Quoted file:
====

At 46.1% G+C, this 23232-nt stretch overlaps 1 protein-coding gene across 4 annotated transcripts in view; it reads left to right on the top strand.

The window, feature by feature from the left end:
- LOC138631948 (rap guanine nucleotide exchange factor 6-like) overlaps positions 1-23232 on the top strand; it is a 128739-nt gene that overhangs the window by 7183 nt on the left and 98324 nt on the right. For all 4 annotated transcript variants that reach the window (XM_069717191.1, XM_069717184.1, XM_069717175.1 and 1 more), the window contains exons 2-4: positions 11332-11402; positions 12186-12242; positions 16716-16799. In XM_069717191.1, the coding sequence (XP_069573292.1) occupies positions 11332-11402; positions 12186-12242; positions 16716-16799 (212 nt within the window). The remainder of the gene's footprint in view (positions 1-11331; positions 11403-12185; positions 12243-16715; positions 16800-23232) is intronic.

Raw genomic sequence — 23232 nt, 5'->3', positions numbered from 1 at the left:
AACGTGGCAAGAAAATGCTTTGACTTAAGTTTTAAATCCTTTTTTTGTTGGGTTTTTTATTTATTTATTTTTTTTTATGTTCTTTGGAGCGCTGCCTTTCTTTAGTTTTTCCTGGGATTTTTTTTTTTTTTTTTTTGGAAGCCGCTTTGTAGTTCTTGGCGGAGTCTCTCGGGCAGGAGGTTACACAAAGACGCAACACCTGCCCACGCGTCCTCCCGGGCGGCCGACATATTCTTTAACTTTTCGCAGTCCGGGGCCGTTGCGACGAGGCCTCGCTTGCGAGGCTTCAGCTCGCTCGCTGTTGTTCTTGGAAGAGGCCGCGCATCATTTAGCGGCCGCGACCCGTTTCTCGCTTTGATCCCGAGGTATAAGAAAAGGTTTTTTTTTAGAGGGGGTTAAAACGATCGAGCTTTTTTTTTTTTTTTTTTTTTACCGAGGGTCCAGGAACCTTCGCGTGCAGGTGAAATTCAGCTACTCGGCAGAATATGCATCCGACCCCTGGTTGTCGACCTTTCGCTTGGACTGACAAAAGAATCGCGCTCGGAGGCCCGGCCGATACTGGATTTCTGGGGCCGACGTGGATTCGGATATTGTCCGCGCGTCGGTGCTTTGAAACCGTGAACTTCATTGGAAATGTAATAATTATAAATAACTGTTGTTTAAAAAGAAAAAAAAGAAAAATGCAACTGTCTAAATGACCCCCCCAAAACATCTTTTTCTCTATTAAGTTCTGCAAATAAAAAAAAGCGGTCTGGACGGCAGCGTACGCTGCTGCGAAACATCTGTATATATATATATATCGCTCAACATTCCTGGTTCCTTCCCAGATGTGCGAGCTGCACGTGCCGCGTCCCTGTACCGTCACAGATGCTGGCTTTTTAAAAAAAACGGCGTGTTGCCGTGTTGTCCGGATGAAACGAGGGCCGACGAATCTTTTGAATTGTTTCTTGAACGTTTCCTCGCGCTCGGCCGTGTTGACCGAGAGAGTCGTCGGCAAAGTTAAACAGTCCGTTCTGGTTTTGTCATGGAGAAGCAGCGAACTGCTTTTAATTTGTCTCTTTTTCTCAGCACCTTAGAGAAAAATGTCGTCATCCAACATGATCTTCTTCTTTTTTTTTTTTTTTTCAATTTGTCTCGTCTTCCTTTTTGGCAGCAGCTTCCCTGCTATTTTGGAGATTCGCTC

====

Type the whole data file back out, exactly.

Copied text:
At 46.1% G+C, this 23232-nt stretch overlaps 1 protein-coding gene across 4 annotated transcripts in view; it reads left to right on the top strand.

The window, feature by feature from the left end:
- LOC138631948 (rap guanine nucleotide exchange factor 6-like) overlaps positions 1-23232 on the top strand; it is a 128739-nt gene that overhangs the window by 7183 nt on the left and 98324 nt on the right. For all 4 annotated transcript variants that reach the window (XM_069717191.1, XM_069717184.1, XM_069717175.1 and 1 more), the window contains exons 2-4: positions 11332-11402; positions 12186-12242; positions 16716-16799. In XM_069717191.1, the coding sequence (XP_069573292.1) occupies positions 11332-11402; positions 12186-12242; positions 16716-16799 (212 nt within the window). The remainder of the gene's footprint in view (positions 1-11331; positions 11403-12185; positions 12243-16715; positions 16800-23232) is intronic.

Raw genomic sequence — 23232 nt, 5'->3', positions numbered from 1 at the left:
AACGTGGCAAGAAAATGCTTTGACTTAAGTTTTAAATCCTTTTTTTGTTGGGTTTTTTATTTATTTATTTTTTTTTATGTTCTTTGGAGCGCTGCCTTTCTTTAGTTTTTCCTGGGATTTTTTTTTTTTTTTTTTTGGAAGCCGCTTTGTAGTTCTTGGCGGAGTCTCTCGGGCAGGAGGTTACACAAAGACGCAACACCTGCCCACGCGTCCTCCCGGGCGGCCGACATATTCTTTAACTTTTCGCAGTCCGGGGCCGTTGCGACGAGGCCTCGCTTGCGAGGCTTCAGCTCGCTCGCTGTTGTTCTTGGAAGAGGCCGCGCATCATTTAGCGGCCGCGACCCGTTTCTCGCTTTGATCCCGAGGTATAAGAAAAGGTTTTTTTTTAGAGGGGGTTAAAACGATCGAGCTTTTTTTTTTTTTTTTTTTTTACCGAGGGTCCAGGAACCTTCGCGTGCAGGTGAAATTCAGCTACTCGGCAGAATATGCATCCGACCCCTGGTTGTCGACCTTTCGCTTGGACTGACAAAAGAATCGCGCTCGGAGGCCCGGCCGATACTGGATTTCTGGGGCCGACGTGGATTCGGATATTGTCCGCGCGTCGGTGCTTTGAAACCGTGAACTTCATTGGAAATGTAATAATTATAAATAACTGTTGTTTAAAAAGAAAAAAAAGAAAAATGCAACTGTCTAAATGACCCCCCCAAAACATCTTTTTCTCTATTAAGTTCTGCAAATAAAAAAAAGCGGTCTGGACGGCAGCGTACGCTGCTGCGAAACATCTGTATATATATATATATCGCTCAACATTCCTGGTTCCTTCCCAGATGTGCGAGCTGCACGTGCCGCGTCCCTGTACCGTCACAGATGCTGGCTTTTTAAAAAAAACGGCGTGTTGCCGTGTTGTCCGGATGAAACGAGGGCCGACGAATCTTTTGAATTGTTTCTTGAACGTTTCCTCGCGCTCGGCCGTGTTGACCGAGAGAGTCGTCGGCAAAGTTAAACAGTCCGTTCTGGTTTTGTCATGGAGAAGCAGCGAACTGCTTTTAATTTGTCTCTTTTTCTCAGCACCTTAGAGAAAAATGTCGTCATCCAACATGATCTTCTTCTTTTTTTTTTTTTTTTCAATTTGTCTCGTCTTCCTTTTTGGCAGCAGCTTCCCTGCTATTTTGGAGATTCGCTC